This is one thing that I have always noticed when I compose a sonata. Even if I can get through most of the development section in sonata form, the dominant preparation sort of grinds my gears. I'm like "I need to stay on the dominant and add tension, but not too long obviously. It could easily become boring. Or worse, I end up using a diminished chord and it doesn't want to resolve to the tonic."
Since I am composing a sonata in Bb, the dominant is F. I have a theme in the exposition in the key of F. So how can I make the dominant preparation not so boring? After all, the sonata I am composing is one in Mozart's style. If I were composing a Beethoven style sonata, I could potentially forgo the dominant preparation and go straight into the tonic and start the recapitulation. But if I am composing in Mozart's style, I need that dominant preparation.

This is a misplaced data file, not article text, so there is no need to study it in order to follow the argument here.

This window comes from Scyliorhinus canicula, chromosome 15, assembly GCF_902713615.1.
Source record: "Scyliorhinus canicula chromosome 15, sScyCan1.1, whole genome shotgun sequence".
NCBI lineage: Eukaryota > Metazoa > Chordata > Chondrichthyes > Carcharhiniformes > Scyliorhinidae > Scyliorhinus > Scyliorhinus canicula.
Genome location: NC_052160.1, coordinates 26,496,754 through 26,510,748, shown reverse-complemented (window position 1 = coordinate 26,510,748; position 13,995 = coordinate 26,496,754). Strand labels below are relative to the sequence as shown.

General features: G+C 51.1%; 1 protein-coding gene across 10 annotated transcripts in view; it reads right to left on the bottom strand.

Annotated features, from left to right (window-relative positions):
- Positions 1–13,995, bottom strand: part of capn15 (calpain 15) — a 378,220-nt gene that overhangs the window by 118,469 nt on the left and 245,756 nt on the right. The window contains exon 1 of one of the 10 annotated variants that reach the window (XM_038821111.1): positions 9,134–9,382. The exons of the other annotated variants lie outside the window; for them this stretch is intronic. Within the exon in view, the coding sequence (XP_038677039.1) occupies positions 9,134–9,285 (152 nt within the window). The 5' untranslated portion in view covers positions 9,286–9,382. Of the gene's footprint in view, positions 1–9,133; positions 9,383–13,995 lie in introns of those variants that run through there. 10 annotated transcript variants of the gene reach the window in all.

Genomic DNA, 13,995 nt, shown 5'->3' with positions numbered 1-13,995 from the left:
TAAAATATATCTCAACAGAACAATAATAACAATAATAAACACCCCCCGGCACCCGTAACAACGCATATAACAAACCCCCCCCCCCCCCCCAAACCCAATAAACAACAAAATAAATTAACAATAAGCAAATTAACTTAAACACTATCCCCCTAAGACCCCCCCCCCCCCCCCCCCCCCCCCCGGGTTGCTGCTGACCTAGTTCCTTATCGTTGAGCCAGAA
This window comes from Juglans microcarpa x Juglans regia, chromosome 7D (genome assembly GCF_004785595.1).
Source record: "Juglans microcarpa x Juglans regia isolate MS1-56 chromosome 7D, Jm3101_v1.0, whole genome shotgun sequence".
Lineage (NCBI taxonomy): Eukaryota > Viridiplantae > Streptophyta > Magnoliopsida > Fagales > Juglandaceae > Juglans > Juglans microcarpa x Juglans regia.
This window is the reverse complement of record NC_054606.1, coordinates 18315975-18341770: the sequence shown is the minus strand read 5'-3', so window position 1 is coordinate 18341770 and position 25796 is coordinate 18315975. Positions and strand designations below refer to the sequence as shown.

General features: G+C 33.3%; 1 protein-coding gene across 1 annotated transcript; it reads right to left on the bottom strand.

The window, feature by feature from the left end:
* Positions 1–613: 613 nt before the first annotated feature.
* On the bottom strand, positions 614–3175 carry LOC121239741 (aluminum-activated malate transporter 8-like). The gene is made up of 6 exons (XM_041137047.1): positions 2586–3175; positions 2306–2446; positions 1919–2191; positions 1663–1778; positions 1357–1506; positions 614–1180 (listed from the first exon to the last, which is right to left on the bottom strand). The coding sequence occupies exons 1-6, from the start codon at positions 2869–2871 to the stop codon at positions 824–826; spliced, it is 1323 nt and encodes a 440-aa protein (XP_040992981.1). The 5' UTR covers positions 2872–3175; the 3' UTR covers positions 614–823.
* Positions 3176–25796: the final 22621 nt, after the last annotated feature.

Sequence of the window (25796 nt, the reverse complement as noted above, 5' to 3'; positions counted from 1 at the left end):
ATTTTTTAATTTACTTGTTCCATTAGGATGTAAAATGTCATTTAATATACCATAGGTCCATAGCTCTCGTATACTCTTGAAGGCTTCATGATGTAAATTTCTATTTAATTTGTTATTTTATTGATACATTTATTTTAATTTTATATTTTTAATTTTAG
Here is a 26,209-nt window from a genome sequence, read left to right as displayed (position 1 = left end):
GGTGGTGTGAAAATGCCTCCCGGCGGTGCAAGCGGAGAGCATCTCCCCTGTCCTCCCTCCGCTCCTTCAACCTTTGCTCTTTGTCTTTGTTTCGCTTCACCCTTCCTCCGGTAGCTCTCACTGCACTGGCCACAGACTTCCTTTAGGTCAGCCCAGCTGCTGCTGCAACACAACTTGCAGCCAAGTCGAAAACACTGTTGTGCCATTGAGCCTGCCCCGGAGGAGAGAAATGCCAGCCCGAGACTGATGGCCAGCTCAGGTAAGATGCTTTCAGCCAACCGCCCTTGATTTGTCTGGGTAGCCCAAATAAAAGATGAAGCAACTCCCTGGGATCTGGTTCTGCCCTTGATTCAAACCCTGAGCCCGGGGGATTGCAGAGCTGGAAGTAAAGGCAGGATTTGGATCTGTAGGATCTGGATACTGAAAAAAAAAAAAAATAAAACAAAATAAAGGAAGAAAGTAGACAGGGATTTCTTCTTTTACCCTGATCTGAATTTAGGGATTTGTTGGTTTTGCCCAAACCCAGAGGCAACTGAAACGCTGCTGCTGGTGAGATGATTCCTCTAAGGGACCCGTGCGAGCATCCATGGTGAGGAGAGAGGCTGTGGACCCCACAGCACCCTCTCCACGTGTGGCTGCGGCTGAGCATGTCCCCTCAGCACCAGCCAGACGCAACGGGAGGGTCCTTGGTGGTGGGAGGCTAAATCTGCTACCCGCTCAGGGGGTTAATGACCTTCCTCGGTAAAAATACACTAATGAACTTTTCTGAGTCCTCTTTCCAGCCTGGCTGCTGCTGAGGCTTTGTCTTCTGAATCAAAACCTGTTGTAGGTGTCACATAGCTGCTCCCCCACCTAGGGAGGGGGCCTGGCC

So how can I make the dominant preparation not boring nor ending up with a diminished chord(out of the 2 tense triads, the augmented triad I only really see in more recent music, whereas the diminished chord I see as early as Mozart and Haydn) that doesn't resolve to the tonic?